Friday Catchall: Negativity surrounds but doesn’t have to define us

The Friday Catchall:

• NEGATIVITY is the tendency to be pessimistic. If we are being negative, we generally find the worst in any situation, often even seeing negative things where they may not exist.

Recently we published a story celebrating Western News&Info, Inc. President Joe Soldwedel’s 60 years in the media industry. In it he stated his most illuminating experience was as CEO in Lake Havasu City.

“I was 22 when I took over a newspaper in a town where everyone was from somewhere else, especially not from Arizona. I wasn’t ready for the role and got schooled daily by the townspeople. I threw away my college textbook on management. I started believing that being screamed at daily was something to look forward to.”

That was in the ’70s. Today, some people are brazen enough to phone in their negativity. Most, however, hide behind email addresses or social media profiles.

The flip side is true as well. Take for instance the “Save the Rodeo” campaign. When commenting on the topic this past Tuesday, council members stated they had heard nothing of killing the rodeo or moving it away from Prescott.

I must remind that just because you don’t see or hear the negativity, does not mean it doesn’t exist.

In fact, yes, I hold back many items from publication because they are inappropriate or do not further the debate (read: they’re too negative or would figuratively plant a mine field).

With the advent of high-tech devices, social media, email, and reasons for us to not engage our neighbors face to face, I do not see our national or local divide as going away any time soon.

But because negativity tends to be bad for mental health, well-being, and it especially loosens the glue that holds together our community, I hope you notice how The Daily Courier is looking at the issue on the Opinions Page nowadays. Letters and Rants & Raves will remain — they will be more closely examined.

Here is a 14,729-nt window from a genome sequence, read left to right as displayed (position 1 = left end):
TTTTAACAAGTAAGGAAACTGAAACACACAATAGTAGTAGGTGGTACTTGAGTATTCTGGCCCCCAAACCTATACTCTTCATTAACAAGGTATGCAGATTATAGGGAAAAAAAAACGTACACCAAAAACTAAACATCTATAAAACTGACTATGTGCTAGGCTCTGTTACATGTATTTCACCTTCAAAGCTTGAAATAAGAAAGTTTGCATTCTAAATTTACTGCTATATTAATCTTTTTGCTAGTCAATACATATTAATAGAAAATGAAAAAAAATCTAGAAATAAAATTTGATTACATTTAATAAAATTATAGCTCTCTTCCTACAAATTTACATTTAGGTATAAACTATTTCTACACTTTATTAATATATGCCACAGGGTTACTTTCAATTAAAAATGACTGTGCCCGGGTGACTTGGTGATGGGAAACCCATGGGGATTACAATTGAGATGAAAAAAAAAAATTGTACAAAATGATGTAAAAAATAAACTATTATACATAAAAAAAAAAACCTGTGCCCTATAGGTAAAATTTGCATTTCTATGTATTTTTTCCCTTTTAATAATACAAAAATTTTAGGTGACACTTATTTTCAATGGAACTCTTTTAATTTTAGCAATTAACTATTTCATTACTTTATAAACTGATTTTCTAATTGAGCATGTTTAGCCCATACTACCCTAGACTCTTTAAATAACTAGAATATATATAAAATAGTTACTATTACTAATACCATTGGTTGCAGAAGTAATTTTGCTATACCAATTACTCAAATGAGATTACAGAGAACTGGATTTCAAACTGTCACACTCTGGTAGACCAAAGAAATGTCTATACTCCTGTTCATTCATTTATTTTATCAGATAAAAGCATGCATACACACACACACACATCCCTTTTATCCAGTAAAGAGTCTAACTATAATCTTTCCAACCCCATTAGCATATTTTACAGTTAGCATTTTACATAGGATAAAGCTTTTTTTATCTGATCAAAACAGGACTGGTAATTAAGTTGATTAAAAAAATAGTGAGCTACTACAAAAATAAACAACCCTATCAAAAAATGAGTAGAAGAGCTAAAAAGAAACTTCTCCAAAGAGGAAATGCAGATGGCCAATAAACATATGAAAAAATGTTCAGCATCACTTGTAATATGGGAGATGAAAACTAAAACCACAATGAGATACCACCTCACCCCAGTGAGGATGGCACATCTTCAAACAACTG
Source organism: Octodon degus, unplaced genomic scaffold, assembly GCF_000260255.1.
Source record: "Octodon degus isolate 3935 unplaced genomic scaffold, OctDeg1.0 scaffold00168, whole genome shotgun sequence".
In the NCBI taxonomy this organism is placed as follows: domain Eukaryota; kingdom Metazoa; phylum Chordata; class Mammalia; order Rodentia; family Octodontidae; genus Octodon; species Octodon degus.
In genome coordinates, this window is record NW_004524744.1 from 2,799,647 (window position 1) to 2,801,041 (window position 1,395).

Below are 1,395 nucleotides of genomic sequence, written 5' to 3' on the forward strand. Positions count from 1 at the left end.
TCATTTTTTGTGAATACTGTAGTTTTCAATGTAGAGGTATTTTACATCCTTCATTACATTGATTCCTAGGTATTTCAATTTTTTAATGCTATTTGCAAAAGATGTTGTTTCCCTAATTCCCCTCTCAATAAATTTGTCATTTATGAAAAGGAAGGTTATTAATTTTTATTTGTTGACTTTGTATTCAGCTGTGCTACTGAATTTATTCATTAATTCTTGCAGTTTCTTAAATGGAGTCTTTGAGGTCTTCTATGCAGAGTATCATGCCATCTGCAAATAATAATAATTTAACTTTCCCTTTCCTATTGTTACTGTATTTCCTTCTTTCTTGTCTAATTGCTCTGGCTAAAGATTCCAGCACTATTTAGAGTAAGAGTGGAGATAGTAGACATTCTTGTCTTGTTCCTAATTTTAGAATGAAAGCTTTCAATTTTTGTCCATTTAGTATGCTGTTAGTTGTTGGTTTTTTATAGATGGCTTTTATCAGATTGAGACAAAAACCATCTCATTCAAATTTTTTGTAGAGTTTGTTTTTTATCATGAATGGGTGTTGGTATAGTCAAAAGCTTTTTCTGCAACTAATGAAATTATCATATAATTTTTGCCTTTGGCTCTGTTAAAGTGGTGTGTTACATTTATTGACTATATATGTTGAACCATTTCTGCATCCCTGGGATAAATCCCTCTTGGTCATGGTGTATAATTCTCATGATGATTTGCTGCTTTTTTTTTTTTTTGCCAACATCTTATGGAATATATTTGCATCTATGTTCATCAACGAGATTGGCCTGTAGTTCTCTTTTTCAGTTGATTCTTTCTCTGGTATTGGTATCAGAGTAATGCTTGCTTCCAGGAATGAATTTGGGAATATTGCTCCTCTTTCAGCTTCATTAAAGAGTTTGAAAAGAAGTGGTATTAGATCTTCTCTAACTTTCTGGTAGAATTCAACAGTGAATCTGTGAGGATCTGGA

Negativity is a choice, folks; and every now and then we all need to do a self-check and move forward with the best of intentions. I have made similar pledges over the years.

Who knows, maybe those who were negative early on concerning the rodeo master plan, have now changed their tune because they gained so little traction.

• RODEO — I reported on the Western Values Coalition’s tele-town hall Monday, July 10. From it, as well as the Tuesday council proceedings, I was amazed at how close the multiple sides are on Prescott Frontier Days’ master plan improvements.

It all came down to “communication.”


• EXPANSION — I was particularly struck this week by this word. Many people have been assuming it means the “World’s Oldest Rodeo” wants to expand beyond the borders of the Prescott Rodeo Grounds.

No. As the rodeo’s Business Development Manager Greg Mengarelli said: “The property is 43 acres there that the city owns. There is no plan to use, buy, condemn property, expand.”

Some since then, though, have been like my third-grade teacher way back when, saying there are other definitions to “expansion,” such as “the action of becoming larger or more extensive.”

Sure, we could argue the definition of the word “is” too, but in this context the rodeo wants to improve the property.

• PARTING SHOT — How often do you conduct a self-check? Seriously. Your attitude, expressions, words, tone, demeanor, etc. … how you treat people, what you do well, and what you could do better.

Think about it.

Follow Tim Wiederaenders on Twitter @TWieds_editor. Reach him at 928-445-3333, ext. 2032, or

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